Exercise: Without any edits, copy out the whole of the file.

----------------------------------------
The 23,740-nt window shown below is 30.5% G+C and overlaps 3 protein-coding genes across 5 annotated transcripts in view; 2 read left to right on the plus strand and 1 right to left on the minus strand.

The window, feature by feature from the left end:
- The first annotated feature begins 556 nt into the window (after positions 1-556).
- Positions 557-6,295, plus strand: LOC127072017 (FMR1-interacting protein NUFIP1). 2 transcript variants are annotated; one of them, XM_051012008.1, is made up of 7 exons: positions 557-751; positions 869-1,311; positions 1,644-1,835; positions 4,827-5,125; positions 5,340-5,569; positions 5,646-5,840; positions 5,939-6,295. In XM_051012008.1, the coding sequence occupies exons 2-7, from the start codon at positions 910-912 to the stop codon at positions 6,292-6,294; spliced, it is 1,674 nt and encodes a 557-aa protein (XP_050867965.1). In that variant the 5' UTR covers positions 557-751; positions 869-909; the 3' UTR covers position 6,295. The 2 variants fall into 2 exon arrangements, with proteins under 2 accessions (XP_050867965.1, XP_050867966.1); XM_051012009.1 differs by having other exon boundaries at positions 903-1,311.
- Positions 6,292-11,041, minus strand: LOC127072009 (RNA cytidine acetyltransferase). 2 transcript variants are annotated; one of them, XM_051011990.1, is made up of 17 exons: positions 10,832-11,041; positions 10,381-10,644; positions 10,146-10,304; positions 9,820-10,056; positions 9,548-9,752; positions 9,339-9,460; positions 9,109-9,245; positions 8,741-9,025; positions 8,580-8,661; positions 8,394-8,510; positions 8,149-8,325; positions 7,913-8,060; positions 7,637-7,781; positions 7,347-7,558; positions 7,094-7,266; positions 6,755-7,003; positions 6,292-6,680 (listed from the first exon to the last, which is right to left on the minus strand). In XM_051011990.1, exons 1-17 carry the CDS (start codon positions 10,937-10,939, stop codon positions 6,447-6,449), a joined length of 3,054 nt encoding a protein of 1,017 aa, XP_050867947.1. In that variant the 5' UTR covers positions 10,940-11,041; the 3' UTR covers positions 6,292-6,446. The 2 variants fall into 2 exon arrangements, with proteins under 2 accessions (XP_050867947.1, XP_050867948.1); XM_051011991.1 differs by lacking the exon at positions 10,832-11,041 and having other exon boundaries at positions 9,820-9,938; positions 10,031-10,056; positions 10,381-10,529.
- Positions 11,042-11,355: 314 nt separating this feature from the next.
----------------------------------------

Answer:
The 23,740-nt window shown below is 30.5% G+C and overlaps 3 protein-coding genes across 5 annotated transcripts in view; 2 read left to right on the plus strand and 1 right to left on the minus strand.

The window, feature by feature from the left end:
- The first annotated feature begins 556 nt into the window (after positions 1-556).
- Positions 557-6,295, plus strand: LOC127072017 (FMR1-interacting protein NUFIP1). 2 transcript variants are annotated; one of them, XM_051012008.1, is made up of 7 exons: positions 557-751; positions 869-1,311; positions 1,644-1,835; positions 4,827-5,125; positions 5,340-5,569; positions 5,646-5,840; positions 5,939-6,295. In XM_051012008.1, the coding sequence occupies exons 2-7, from the start codon at positions 910-912 to the stop codon at positions 6,292-6,294; spliced, it is 1,674 nt and encodes a 557-aa protein (XP_050867965.1). In that variant the 5' UTR covers positions 557-751; positions 869-909; the 3' UTR covers position 6,295. The 2 variants fall into 2 exon arrangements, with proteins under 2 accessions (XP_050867965.1, XP_050867966.1); XM_051012009.1 differs by having other exon boundaries at positions 903-1,311.
- Positions 6,292-11,041, minus strand: LOC127072009 (RNA cytidine acetyltransferase). 2 transcript variants are annotated; one of them, XM_051011990.1, is made up of 17 exons: positions 10,832-11,041; positions 10,381-10,644; positions 10,146-10,304; positions 9,820-10,056; positions 9,548-9,752; positions 9,339-9,460; positions 9,109-9,245; positions 8,741-9,025; positions 8,580-8,661; positions 8,394-8,510; positions 8,149-8,325; positions 7,913-8,060; positions 7,637-7,781; positions 7,347-7,558; positions 7,094-7,266; positions 6,755-7,003; positions 6,292-6,680 (listed from the first exon to the last, which is right to left on the minus strand). In XM_051011990.1, exons 1-17 carry the CDS (start codon positions 10,937-10,939, stop codon positions 6,447-6,449), a joined length of 3,054 nt encoding a protein of 1,017 aa, XP_050867947.1. In that variant the 5' UTR covers positions 10,940-11,041; the 3' UTR covers positions 6,292-6,446. The 2 variants fall into 2 exon arrangements, with proteins under 2 accessions (XP_050867947.1, XP_050867948.1); XM_051011991.1 differs by lacking the exon at positions 10,832-11,041 and having other exon boundaries at positions 9,820-9,938; positions 10,031-10,056; positions 10,381-10,529.
- Positions 11,042-11,355: 314 nt separating this feature from the next.